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Every day, there's a new way on how to battle cancer. Bioengineers have figured a way to deliver cancer killing drugs by hiding them in the skins of red blood cells.

The work was led by UC San Diego bioengineers Liangfang Zhang and Che-Ming hu who wanted a way to deliver nanoparticle medicines to patients without triggering an immune response. That would have eradicated the medicine before it could have been sent to work.

They peeled the membranes off of red blood cells and wrapped them with nanoparticles and it worked well on mice.

According to a release about the study from the Proceedings of the National Academy of Sciences, where the results were published this week:

Using the body's own red blood cells marks a significant shift in focus and a major breakthrough in the field of personalized drug delivery research. Trying to mimic the most important properties of a red blood cell in a synthetic coating requires an in-depth biological understanding of how all the proteins and lipids function on the surface of a cell so that you know you are mimicking the right properties. Instead, Zhang's team is just taking the whole surface membrane from an actual red blood cell.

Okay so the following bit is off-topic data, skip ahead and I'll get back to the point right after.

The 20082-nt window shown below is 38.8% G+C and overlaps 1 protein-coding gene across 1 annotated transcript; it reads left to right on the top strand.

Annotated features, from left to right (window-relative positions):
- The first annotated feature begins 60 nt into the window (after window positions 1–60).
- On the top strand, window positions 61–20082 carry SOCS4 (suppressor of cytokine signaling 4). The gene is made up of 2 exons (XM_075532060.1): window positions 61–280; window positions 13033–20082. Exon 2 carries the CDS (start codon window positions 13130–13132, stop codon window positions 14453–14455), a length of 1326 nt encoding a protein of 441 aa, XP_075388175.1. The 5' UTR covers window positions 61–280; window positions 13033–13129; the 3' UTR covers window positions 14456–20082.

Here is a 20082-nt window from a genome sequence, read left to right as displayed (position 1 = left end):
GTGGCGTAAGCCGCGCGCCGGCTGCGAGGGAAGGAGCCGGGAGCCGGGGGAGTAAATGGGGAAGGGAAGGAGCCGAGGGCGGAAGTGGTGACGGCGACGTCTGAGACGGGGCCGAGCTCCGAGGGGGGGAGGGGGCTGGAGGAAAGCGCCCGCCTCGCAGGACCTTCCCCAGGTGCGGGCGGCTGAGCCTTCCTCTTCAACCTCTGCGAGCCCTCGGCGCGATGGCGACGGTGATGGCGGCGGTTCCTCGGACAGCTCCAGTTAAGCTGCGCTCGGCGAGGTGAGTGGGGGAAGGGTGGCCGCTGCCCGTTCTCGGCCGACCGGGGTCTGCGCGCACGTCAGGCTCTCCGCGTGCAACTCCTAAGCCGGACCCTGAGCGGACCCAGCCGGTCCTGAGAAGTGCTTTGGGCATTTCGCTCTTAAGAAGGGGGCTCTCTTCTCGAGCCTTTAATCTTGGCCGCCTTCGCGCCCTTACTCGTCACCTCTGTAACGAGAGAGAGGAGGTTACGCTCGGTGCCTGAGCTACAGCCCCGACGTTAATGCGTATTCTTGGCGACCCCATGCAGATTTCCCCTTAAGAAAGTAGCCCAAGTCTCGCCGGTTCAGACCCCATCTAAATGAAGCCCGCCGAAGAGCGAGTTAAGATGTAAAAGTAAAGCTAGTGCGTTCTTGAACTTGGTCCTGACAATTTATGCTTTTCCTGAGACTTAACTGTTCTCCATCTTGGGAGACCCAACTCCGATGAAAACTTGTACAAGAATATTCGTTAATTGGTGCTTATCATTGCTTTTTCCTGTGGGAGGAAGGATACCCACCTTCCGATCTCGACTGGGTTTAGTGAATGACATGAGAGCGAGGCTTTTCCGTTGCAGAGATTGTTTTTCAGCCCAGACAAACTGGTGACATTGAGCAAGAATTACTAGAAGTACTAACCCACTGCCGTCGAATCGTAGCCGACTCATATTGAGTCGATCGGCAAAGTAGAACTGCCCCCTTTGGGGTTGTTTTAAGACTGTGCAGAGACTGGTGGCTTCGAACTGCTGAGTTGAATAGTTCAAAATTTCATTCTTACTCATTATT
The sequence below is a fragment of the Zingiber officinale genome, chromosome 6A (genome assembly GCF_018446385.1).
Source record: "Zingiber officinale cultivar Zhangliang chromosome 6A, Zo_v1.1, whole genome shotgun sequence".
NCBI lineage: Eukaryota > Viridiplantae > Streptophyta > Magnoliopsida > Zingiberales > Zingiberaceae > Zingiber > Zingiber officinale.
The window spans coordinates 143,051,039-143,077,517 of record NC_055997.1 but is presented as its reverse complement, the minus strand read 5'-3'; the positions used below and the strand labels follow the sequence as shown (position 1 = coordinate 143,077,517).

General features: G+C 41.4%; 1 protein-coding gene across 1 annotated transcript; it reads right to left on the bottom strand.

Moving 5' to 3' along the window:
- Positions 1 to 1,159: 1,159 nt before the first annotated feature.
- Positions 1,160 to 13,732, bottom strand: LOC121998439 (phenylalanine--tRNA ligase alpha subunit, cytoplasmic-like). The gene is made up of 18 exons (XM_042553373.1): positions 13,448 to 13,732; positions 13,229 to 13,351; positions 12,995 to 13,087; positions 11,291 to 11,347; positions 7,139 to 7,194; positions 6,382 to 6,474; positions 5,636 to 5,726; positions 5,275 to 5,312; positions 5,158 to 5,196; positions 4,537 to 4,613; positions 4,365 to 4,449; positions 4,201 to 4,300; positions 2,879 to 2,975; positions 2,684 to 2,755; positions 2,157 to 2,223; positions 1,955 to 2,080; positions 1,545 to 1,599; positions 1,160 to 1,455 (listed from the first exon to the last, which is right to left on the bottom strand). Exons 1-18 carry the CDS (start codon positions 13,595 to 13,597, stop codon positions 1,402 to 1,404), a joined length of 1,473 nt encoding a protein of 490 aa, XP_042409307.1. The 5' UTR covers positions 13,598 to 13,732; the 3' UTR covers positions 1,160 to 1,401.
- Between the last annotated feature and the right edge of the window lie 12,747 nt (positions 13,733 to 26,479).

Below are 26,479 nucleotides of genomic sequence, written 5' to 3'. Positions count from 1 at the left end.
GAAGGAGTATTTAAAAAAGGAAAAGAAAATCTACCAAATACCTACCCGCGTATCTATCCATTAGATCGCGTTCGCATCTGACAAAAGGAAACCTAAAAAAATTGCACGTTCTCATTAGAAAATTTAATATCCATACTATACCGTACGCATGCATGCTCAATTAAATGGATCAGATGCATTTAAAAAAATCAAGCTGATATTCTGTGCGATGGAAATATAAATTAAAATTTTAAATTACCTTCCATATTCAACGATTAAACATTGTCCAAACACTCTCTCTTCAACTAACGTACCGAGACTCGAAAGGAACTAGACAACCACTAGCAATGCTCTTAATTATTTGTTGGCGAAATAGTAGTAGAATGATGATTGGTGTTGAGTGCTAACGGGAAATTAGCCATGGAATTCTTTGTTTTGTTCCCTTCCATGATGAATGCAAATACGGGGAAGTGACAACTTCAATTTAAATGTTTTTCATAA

"We approached this problem from an engineering point of view and bypassed all of this fundamental biology," said Zhang. "If the red blood cell has such a feature and we know that it has something to do with the membrane — although we don't fully understand exactly what is going on at the protein level — we just take the whole membrane. You put the cloak on the nanoparticle, and the nanoparticle looks like a red blood cell."

Read the full scientific article via PNAS